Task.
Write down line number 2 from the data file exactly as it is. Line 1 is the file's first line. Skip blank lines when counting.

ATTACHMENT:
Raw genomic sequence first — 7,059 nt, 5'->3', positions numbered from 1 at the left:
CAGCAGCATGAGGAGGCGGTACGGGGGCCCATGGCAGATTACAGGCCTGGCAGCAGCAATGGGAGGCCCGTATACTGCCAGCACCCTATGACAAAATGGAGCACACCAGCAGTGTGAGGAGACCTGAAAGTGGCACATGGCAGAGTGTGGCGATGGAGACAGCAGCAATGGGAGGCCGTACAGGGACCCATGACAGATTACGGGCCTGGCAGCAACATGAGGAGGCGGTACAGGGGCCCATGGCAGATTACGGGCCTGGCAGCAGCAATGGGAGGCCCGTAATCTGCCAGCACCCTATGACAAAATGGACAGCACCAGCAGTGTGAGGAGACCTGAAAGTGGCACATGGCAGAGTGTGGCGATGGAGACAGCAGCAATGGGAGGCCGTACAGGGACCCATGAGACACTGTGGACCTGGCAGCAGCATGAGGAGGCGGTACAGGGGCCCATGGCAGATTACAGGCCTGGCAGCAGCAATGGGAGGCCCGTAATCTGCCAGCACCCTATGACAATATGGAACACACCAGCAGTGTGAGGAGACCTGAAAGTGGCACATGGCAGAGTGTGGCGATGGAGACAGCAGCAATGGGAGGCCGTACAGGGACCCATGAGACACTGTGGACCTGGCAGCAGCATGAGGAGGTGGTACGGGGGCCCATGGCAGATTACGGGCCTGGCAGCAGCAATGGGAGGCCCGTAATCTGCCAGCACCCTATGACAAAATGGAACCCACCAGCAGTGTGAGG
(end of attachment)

CAGCAGCATGAGGAGGCGGTACGGGGGCCCATGGCAGATTACAGGCCTGGCAGCAGCAATGGGAGGCCCGTATACTGCCAGCACCCTATGACAAAATGGAGCACACCAGCAGTGTGAGGAGACCTGAAAGTGGCACATGGCAGAGTGTGGCGATGGAGACAGCAGCAATGGGAGGCCGTACAGGGACCCATGACAGATTACGGGCCTGGCAGCAACATGAGGAGGCGGTACAGGGGCCCATGGCAGATTACGGGCCTGGCAGCAGCAATGGGAGGCCCGTAATCTGCCAGCACCCTATGACAAAATGGACAGCACCAGCAGTGTGAGGAGACCTGAAAGTGGCACATGGCAGAGTGTGGCGATGGAGACAGCAGCAATGGGAGGCCGTACAGGGACCCATGAGACACTGTGGACCTGGCAGCAGCATGAGGAGGCGGTACAGGGGCCCATGGCAGATTACAGGCCTGGCAGCAGCAATGGGAGGCCCGTAATCTGCCAGCACCCTATGACAATATGGAACACACCAGCAGTGTGAGGAGACCTGAAAGTGGCACATGGCAGAGTGTGGCGATGGAGACAGCAGCAATGGGAGGCCGTACAGGGACCCATGAGACACTGTGGACCTGGCAGCAGCATGAGGAGGTGGTACGGGGGCCCATGGCAGATTACGGGCCTGGCAGCAGCAATGGGAGGCCCGTAATCTGCCAGCACCCTATGACAAAATGGAACCCACCAGCAGTGTGAGG